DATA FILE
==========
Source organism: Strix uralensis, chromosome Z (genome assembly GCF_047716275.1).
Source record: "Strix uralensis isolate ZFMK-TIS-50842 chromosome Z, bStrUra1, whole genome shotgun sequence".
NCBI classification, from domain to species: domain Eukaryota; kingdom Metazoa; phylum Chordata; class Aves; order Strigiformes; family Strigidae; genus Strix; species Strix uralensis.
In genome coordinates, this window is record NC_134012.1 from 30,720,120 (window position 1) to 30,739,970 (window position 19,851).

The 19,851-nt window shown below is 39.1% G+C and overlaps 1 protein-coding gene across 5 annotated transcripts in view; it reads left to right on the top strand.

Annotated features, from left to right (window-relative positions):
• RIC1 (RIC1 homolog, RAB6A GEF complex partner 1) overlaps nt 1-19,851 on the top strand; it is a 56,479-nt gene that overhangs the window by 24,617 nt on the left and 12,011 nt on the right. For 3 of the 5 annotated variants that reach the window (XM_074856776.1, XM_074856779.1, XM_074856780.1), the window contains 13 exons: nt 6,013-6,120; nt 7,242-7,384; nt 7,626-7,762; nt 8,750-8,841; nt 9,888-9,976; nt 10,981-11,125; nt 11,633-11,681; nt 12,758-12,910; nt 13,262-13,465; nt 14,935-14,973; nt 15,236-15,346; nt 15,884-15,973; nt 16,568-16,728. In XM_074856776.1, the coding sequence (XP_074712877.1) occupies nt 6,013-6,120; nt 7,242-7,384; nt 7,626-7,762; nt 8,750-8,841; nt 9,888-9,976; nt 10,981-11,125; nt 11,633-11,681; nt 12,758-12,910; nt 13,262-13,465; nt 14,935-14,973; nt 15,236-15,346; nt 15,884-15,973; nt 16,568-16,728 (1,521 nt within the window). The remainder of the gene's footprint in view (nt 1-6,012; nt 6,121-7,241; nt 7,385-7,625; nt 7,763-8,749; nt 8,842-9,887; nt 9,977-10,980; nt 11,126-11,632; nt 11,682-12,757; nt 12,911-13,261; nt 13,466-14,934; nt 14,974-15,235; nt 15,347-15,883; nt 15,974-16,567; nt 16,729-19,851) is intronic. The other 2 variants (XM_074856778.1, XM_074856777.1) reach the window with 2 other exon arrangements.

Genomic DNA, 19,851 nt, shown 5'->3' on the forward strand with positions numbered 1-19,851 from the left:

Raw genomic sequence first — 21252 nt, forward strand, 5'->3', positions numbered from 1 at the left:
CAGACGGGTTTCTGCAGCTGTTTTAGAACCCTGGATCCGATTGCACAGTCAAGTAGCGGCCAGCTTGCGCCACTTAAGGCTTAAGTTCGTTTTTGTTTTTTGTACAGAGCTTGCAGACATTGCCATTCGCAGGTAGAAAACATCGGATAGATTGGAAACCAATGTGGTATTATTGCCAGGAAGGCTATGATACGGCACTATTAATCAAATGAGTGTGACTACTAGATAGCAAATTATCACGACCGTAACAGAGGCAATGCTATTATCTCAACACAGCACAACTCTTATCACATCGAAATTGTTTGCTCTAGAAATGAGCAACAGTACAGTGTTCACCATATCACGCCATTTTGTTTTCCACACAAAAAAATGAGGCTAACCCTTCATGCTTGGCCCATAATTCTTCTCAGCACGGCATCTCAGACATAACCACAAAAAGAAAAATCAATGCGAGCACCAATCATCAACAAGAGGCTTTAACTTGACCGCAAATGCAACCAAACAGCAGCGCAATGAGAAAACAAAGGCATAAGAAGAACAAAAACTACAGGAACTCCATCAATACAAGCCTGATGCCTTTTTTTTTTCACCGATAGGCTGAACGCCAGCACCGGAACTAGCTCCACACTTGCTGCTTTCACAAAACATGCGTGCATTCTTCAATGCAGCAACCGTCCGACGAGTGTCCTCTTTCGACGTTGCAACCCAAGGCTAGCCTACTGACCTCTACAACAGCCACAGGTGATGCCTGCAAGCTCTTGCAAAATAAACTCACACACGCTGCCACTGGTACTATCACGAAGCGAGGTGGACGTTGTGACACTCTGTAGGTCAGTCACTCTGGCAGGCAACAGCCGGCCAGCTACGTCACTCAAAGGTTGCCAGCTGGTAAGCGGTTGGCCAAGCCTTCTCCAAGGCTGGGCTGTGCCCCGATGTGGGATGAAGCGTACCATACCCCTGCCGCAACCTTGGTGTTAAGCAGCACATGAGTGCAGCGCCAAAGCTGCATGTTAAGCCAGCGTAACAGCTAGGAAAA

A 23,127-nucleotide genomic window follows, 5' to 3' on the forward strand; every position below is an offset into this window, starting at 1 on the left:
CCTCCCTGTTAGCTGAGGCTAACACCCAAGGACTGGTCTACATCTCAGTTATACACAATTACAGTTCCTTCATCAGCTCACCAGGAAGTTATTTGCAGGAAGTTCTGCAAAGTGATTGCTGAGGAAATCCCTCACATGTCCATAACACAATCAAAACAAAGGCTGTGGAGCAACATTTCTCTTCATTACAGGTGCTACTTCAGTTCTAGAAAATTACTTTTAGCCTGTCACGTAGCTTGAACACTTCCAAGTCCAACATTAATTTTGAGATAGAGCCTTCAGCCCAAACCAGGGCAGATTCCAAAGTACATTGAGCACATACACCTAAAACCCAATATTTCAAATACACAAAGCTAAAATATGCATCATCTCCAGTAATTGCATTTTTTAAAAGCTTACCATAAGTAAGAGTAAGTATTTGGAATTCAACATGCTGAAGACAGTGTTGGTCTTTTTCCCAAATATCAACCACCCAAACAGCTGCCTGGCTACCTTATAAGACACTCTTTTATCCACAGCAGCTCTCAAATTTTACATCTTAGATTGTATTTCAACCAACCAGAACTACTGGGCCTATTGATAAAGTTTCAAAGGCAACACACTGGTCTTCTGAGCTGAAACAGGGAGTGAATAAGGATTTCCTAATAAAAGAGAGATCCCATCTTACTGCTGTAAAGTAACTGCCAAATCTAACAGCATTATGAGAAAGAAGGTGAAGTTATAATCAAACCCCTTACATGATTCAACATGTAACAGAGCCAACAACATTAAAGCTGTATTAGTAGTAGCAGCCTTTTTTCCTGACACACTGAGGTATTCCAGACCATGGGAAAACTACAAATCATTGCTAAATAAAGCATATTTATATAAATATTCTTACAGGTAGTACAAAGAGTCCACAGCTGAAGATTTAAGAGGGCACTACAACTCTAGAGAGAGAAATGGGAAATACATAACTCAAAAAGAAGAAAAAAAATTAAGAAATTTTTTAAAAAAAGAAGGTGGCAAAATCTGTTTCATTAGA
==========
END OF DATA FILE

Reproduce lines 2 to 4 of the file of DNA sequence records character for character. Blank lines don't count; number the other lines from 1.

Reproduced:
Source record: "Strix uralensis isolate ZFMK-TIS-50842 chromosome Z, bStrUra1, whole genome shotgun sequence".
NCBI classification, from domain to species: domain Eukaryota; kingdom Metazoa; phylum Chordata; class Aves; order Strigiformes; family Strigidae; genus Strix; species Strix uralensis.
In genome coordinates, this window is record NC_134012.1 from 30,720,120 (window position 1) to 30,739,970 (window position 19,851).